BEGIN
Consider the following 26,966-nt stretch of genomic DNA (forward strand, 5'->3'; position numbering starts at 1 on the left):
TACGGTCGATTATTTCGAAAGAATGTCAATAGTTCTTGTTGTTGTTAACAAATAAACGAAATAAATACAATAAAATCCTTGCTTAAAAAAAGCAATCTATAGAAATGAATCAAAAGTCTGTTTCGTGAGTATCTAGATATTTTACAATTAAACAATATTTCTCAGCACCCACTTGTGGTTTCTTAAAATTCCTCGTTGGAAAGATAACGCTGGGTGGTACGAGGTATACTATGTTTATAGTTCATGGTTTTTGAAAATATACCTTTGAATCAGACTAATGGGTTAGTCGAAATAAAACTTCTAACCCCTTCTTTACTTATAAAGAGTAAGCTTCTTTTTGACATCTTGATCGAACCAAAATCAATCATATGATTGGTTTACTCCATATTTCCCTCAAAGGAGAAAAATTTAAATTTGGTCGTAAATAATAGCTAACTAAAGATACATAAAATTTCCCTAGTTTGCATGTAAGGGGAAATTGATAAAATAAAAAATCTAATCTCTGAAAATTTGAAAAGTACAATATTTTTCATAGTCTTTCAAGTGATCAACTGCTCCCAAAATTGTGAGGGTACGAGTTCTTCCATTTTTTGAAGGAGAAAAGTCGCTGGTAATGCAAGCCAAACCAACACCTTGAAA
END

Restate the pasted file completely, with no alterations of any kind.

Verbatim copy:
Consider the following 26,966-nt stretch of genomic DNA (forward strand, 5'->3'; position numbering starts at 1 on the left):
TACGGTCGATTATTTCGAAAGAATGTCAATAGTTCTTGTTGTTGTTAACAAATAAACGAAATAAATACAATAAAATCCTTGCTTAAAAAAAGCAATCTATAGAAATGAATCAAAAGTCTGTTTCGTGAGTATCTAGATATTTTACAATTAAACAATATTTCTCAGCACCCACTTGTGGTTTCTTAAAATTCCTCGTTGGAAAGATAACGCTGGGTGGTACGAGGTATACTATGTTTATAGTTCATGGTTTTTGAAAATATACCTTTGAATCAGACTAATGGGTTAGTCGAAATAAAACTTCTAACCCCTTCTTTACTTATAAAGAGTAAGCTTCTTTTTGACATCTTGATCGAACCAAAATCAATCATATGATTGGTTTACTCCATATTTCCCTCAAAGGAGAAAAATTTAAATTTGGTCGTAAATAATAGCTAACTAAAGATACATAAAATTTCCCTAGTTTGCATGTAAGGGGAAATTGATAAAATAAAAAATCTAATCTCTGAAAATTTGAAAAGTACAATATTTTTCATAGTCTTTCAAGTGATCAACTGCTCCCAAAATTGTGAGGGTACGAGTTCTTCCATTTTTTGAAGGAGAAAAGTCGCTGGTAATGCAAGCCAAACCAACACCTTGAAA